|Topic Review (Newest First)|
|05-26-2014 12:46 PM|
|blackshep||that's all I've been shown so far. We are just starting out|
|05-26-2014 12:26 PM|
Originally Posted by simba405 View Post
|05-26-2014 12:25 PM|
If the dog forges with the first step then the dog clearly doesn't understand the position. Without moving, Can you turn 90 degrees and the dog turns it's entire body with you? if the dog is running around can you give the heel command and the dog comes and stands in the correction position by your leg?
If you answer no to both then you need to go back and do foundation work.
If all you did was hold a treat up and made him follow then the dog never learned any positions. It just knows to follow the treat. Use the treat to lure the dog into the correction position and then mark. Don't even move forward until you can answer yes to both of the above.
|05-26-2014 10:14 AM|
I'll see if I can get a video. I'm sure I make a million mistakes.
I only have my cell phone and something is draining the battery (it's not the battery though), but I can give it a whirl.
I'm not sure if it will sit on the ledge of my arena kickboards, they have a 45 degree pitch to them, but maybe I can find an edge to sit it up on.
|05-26-2014 09:28 AM|
Originally Posted by blackshep View Post
|05-26-2014 08:27 AM|
I'm not rewarding the forging and I do correct it. When I say it's from the beginning I mean the second I take a few steps, she immediately forges, I correct and we start again. I will take it down to just one step at a time. The forging was only happening when I switched from food to the ball, which I've only used it twice now, as a reward (which I was holding in the wrong place, so that explains part of it). With food she was better.
And yes we are both just learning this, of course I'm making mistakes, that's what happens when you're a beginner and don't have anyone there to help you.
I can't tape myself, I am on my own.
I have tried doing squares, and just straight forward along a wall. I'll try going backwards and sideways too.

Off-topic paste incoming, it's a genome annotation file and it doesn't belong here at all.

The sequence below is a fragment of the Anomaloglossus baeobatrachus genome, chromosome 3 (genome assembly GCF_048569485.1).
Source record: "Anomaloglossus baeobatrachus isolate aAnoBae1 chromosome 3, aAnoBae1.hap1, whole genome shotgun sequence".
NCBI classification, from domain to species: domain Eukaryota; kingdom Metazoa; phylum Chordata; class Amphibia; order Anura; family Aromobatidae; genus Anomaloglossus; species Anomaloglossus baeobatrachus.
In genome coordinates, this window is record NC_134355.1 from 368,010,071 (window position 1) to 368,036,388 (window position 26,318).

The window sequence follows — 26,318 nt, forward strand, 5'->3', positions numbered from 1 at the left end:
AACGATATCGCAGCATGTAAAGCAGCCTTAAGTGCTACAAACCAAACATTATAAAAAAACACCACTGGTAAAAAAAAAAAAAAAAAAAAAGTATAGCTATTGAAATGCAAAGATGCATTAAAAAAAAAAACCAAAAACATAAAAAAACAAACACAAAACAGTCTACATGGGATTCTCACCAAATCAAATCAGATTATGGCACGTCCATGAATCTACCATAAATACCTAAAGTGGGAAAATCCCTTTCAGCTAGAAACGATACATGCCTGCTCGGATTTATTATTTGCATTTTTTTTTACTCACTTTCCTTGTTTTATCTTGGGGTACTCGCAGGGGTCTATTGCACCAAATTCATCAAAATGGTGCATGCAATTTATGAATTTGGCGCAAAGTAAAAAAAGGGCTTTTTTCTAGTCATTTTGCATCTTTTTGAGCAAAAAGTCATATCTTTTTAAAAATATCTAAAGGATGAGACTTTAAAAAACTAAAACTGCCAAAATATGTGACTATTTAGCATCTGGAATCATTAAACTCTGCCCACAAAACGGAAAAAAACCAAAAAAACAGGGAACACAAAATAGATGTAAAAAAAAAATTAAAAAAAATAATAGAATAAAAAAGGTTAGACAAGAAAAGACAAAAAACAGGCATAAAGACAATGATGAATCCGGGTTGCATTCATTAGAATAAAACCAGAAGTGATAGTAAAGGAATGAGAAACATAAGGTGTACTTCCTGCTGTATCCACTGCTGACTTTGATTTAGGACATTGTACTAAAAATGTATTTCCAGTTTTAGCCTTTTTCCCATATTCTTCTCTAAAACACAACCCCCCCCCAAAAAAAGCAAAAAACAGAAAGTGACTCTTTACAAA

My next try with the ball, held at the side of my left shoulder was better, but I still think it was better with treats.
|05-24-2014 09:30 AM|
|Deno||This may be off the wall but here goes. I have never been interested in this sort of heelling, but I learned early on that when I would put the ball in my right back pocket while training Dex to heel, he would do what you are looking for perfect. Dex has an off the chart ball drive.|
|05-23-2014 07:02 PM|
Dog forges because you reward it. You say the dog forges from the beginning but I'm willing to bet that even while he's forging you're still moving forward. Or rewarding. Why would the dog ever change?
The moment the dog forges you correct and stop. Don't ever reward if it's not perfectly correct. If the dog does it wrong then break and start the heel over. Also if your dog can't heel (perfectly aligned with your body) with you turning in place then you're not ready to even be moving. If you step your right leg out and the dog moves then it clearly doesn't understand the position. Foundation work is important in heeling
|05-23-2014 03:05 PM|
One step at a time. One step, stop and sit, another step, stop and sit. Two steps, stop and sit. Correct any forging along the way.
Without seeing the work my first notion is that she doesn't fully understand what fuss is. We try to spend a LOT of time working on basic position. Lots of praise lots of reward without moving a single step. Just clear correct basic position.
The basic position is with the dog sitting on your left with his right shoulder against your left leg. Pciture that at any and all times the dog should be with his right shoulder against your left leg and only reward that. In fact, correct anything other than that.
I think it helps to have a clear mental picture in your head of what correct heeling looks like, because then anything that doesn't fit the picture in your head is clear and easily corrected. It helps consistency. IMO.
Are you always walking forward? trying teaching walking backwards, sideways, 90 degree turns etc.
People also recommend making wide left circles and other people recommend having a second handler help with correction behind the dog (so the correction is coming from straight back and the second handler is ONLY focused on forging). You'd have to speak to your TD / club members about those techniques.
As my TD once told someone who asked him "how do I prevent forging?"
He said: "Never allow" English is his second language. But often I do see inconsistency in handling especially when you are working on something else: let's say you are setting up for an out of motion exercise. You start moving and teh dog starts forging. What do you do? I'd say stop what you are doing and fix the forging but I see people just plowing through to get to the exercise they PLANNED on doing. But sometimes you need to change your plans and address the problem.
Sorry for the rambling, I'm at work so typing this quickly.
Also, a video will help - there are some excellent handlers here that can give you advice if they actually SEE what is happening.
|05-23-2014 02:14 PM|
I work on that separately, but that is worth mentioning, thanks!
Ok, thanks everyone. I will try out some different things and see what yields the best results! I'll also take fewer steps at first and gradually build it up, but go back if we are running into trouble.
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